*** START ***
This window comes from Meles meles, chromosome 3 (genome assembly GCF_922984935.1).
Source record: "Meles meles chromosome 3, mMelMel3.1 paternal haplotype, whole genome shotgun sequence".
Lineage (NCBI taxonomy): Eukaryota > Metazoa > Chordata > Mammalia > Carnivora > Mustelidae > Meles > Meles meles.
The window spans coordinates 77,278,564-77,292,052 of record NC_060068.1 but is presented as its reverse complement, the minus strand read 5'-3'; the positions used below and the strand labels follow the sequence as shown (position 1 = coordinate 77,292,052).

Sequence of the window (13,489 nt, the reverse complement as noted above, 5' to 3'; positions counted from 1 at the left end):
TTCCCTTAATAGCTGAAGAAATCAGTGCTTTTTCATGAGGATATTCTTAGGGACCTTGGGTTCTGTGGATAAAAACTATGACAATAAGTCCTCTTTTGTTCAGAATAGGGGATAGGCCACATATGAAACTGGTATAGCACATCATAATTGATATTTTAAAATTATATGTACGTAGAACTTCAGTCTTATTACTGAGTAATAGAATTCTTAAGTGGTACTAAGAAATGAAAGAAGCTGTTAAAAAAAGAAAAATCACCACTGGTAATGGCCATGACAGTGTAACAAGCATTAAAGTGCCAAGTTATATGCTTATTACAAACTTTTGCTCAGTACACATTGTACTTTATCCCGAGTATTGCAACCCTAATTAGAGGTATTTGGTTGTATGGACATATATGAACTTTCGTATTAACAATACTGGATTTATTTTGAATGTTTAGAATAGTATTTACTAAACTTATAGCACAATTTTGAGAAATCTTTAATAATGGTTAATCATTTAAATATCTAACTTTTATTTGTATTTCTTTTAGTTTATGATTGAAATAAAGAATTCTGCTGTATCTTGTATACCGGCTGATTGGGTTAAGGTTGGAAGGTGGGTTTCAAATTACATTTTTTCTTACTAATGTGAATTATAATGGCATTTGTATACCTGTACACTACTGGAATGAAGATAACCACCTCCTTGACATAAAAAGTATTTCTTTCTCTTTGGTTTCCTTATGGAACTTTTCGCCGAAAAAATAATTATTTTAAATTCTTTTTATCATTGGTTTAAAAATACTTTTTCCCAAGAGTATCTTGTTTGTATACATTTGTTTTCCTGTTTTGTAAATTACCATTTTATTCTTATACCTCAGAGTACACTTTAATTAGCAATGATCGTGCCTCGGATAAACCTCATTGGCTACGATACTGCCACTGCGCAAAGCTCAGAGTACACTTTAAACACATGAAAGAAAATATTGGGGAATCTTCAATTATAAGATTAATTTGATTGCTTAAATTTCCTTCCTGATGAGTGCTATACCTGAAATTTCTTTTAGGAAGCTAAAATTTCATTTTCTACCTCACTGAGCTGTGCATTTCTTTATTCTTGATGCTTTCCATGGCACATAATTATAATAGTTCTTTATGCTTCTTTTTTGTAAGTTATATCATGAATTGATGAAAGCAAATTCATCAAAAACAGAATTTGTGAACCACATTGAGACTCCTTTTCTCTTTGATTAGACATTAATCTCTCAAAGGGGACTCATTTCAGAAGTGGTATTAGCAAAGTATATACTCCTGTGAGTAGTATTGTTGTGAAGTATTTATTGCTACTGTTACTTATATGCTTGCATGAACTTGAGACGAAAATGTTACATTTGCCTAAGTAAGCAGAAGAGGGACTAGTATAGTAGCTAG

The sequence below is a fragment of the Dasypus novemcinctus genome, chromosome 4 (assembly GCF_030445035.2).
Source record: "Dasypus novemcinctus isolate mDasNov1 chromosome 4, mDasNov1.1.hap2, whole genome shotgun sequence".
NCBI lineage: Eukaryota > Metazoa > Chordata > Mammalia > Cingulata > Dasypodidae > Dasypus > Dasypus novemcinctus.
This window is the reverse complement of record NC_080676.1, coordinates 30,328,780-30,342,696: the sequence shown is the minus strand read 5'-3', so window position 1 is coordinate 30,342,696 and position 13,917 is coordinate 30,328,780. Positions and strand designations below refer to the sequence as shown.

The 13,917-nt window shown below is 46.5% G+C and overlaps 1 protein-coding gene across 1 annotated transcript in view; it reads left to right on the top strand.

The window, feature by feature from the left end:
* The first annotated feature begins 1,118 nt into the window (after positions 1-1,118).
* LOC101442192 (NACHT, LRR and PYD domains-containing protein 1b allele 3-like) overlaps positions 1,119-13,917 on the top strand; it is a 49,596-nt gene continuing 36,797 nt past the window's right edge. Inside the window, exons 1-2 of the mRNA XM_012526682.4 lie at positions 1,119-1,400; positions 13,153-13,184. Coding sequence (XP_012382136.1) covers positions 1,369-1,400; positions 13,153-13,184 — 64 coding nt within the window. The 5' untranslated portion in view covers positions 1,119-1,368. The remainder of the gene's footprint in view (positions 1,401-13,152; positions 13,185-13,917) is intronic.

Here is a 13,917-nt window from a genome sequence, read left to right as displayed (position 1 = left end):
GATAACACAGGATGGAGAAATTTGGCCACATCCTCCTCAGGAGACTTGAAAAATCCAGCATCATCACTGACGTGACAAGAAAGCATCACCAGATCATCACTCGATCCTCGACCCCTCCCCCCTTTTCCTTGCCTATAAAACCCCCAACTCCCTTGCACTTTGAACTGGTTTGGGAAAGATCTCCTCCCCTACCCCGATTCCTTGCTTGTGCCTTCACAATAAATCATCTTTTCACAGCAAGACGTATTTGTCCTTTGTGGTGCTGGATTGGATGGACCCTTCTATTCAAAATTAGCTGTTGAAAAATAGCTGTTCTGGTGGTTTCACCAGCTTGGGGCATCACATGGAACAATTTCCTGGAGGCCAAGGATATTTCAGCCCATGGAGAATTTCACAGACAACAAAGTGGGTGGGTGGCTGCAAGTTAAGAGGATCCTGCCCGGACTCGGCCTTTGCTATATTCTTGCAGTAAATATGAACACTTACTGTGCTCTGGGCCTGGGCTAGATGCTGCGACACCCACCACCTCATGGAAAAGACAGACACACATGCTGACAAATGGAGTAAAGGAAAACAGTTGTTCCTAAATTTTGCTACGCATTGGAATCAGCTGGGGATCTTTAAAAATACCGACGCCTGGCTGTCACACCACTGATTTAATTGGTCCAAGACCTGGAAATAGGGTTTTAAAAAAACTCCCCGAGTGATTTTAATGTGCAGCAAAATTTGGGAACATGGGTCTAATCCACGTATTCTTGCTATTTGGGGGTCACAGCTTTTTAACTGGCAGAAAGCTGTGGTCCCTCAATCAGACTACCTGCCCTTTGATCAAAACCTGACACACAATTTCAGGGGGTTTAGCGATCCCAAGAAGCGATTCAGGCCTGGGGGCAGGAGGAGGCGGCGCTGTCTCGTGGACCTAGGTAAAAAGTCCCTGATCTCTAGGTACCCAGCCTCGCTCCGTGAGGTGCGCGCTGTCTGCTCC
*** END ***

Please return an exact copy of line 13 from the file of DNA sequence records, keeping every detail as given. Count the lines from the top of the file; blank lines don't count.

* The first annotated feature begins 1,118 nt into the window (after positions 1-1,118).